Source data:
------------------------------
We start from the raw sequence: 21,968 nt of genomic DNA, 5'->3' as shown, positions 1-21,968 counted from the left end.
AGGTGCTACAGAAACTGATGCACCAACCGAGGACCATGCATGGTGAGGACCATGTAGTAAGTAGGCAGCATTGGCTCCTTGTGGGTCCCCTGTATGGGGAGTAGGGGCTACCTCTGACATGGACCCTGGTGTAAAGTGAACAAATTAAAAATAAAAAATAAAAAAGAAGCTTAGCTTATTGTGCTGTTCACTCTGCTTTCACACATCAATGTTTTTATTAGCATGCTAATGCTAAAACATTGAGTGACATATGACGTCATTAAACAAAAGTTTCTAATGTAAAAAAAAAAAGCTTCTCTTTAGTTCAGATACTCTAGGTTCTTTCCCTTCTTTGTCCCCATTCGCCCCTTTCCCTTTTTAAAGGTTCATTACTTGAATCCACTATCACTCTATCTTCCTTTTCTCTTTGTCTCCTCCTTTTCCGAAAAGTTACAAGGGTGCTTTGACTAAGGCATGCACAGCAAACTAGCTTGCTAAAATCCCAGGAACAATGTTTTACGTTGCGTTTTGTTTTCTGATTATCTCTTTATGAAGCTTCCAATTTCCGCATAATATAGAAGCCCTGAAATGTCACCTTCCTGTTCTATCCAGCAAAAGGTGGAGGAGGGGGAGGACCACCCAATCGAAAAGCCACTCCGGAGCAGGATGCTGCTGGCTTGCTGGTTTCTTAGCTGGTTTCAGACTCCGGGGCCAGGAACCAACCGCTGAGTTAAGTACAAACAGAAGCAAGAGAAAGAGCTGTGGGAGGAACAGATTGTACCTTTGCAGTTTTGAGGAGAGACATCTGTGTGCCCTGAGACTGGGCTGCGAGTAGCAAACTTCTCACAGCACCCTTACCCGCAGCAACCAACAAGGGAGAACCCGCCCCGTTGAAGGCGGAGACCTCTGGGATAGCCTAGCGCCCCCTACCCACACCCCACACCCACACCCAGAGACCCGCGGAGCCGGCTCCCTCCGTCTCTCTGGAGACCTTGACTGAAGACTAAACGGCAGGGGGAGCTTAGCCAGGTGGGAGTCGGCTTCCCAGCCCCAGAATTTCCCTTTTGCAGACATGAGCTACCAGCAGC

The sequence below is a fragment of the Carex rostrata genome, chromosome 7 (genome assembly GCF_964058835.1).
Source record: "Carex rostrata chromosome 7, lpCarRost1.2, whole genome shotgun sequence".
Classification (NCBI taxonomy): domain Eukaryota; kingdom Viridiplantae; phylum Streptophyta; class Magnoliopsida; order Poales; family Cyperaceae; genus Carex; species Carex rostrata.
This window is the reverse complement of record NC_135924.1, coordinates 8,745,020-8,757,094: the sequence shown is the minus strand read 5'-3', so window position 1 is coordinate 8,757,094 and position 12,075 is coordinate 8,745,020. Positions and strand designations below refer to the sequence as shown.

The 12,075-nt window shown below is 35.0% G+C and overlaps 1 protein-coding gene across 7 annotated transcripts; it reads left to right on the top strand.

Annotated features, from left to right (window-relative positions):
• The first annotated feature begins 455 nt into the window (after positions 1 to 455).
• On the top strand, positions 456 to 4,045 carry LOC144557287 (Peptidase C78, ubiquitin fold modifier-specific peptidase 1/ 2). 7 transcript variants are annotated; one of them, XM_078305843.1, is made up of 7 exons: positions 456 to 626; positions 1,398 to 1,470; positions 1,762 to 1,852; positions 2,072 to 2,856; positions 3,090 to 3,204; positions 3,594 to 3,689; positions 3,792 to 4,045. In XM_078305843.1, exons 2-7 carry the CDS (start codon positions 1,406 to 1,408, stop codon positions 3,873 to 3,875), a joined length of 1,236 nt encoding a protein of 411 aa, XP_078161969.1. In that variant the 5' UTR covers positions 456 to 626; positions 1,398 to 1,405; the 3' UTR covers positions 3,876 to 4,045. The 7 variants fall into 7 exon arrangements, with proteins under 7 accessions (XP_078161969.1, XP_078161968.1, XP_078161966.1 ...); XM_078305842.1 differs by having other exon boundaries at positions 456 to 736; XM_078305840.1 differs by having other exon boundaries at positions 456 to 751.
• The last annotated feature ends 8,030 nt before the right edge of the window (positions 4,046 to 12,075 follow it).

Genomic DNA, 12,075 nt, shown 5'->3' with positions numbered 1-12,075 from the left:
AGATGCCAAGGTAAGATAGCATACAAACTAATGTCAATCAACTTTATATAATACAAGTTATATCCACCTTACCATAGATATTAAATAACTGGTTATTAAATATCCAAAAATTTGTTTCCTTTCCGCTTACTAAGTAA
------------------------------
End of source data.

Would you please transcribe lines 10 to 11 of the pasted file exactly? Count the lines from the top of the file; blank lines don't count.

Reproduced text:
• On the top strand, positions 456 to 4,045 carry LOC144557287 (Peptidase C78, ubiquitin fold modifier-specific peptidase 1/ 2). 7 transcript variants are annotated; one of them, XM_078305843.1, is made up of 7 exons: positions 456 to 626; positions 1,398 to 1,470; positions 1,762 to 1,852; positions 2,072 to 2,856; positions 3,090 to 3,204; positions 3,594 to 3,689; positions 3,792 to 4,045. In XM_078305843.1, exons 2-7 carry the CDS (start codon positions 1,406 to 1,408, stop codon positions 3,873 to 3,875), a joined length of 1,236 nt encoding a protein of 411 aa, XP_078161969.1. In that variant the 5' UTR covers positions 456 to 626; positions 1,398 to 1,405; the 3' UTR covers positions 3,876 to 4,045. The 7 variants fall into 7 exon arrangements, with proteins under 7 accessions (XP_078161969.1, XP_078161968.1, XP_078161966.1 ...); XM_078305842.1 differs by having other exon boundaries at positions 456 to 736; XM_078305840.1 differs by having other exon boundaries at positions 456 to 751.
• The last annotated feature ends 8,030 nt before the right edge of the window (positions 4,046 to 12,075 follow it).